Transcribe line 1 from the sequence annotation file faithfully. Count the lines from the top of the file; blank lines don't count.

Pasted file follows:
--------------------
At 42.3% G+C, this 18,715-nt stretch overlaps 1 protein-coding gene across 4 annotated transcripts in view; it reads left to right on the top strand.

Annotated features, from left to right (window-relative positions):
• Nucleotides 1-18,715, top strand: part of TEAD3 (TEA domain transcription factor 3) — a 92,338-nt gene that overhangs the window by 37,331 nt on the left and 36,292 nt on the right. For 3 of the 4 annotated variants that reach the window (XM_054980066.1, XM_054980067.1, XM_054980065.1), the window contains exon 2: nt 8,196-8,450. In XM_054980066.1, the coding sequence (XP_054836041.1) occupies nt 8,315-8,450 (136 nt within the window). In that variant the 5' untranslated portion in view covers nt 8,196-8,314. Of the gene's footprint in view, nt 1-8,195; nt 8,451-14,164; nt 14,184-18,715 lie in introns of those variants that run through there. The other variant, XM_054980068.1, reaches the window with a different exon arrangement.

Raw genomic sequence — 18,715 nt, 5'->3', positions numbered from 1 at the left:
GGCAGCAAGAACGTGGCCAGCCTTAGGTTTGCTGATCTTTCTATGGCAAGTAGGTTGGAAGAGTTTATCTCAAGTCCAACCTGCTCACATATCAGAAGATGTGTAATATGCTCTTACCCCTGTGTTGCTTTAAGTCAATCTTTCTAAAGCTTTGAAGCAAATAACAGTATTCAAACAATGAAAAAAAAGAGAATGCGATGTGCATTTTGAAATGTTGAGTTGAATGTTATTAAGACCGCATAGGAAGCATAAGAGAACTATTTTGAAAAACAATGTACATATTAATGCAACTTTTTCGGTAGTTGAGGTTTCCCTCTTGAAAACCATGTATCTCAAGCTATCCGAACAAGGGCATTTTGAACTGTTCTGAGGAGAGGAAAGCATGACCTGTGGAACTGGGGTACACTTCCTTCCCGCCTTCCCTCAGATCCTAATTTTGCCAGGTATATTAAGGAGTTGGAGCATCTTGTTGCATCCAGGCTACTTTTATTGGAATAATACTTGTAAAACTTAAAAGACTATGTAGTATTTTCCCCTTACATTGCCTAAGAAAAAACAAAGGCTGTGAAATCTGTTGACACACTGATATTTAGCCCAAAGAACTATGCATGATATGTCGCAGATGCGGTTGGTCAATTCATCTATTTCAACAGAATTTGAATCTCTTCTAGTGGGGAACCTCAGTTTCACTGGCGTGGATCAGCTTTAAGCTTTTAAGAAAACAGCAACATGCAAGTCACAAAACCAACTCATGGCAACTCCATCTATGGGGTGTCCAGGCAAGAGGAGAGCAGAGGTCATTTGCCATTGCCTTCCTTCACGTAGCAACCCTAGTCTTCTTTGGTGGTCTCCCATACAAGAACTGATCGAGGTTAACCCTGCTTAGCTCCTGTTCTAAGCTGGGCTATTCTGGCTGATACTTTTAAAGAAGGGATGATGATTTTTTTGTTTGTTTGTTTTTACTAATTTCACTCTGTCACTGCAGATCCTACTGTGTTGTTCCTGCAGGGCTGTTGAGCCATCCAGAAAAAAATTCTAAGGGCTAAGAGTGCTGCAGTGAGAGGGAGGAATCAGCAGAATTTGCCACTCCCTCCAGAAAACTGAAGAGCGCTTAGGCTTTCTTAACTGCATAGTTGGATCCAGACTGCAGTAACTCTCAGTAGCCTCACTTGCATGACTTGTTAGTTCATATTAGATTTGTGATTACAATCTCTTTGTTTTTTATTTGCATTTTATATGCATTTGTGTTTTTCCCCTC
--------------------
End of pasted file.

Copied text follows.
At 42.3% G+C, this 18,715-nt stretch overlaps 1 protein-coding gene across 4 annotated transcripts in view; it reads left to right on the top strand.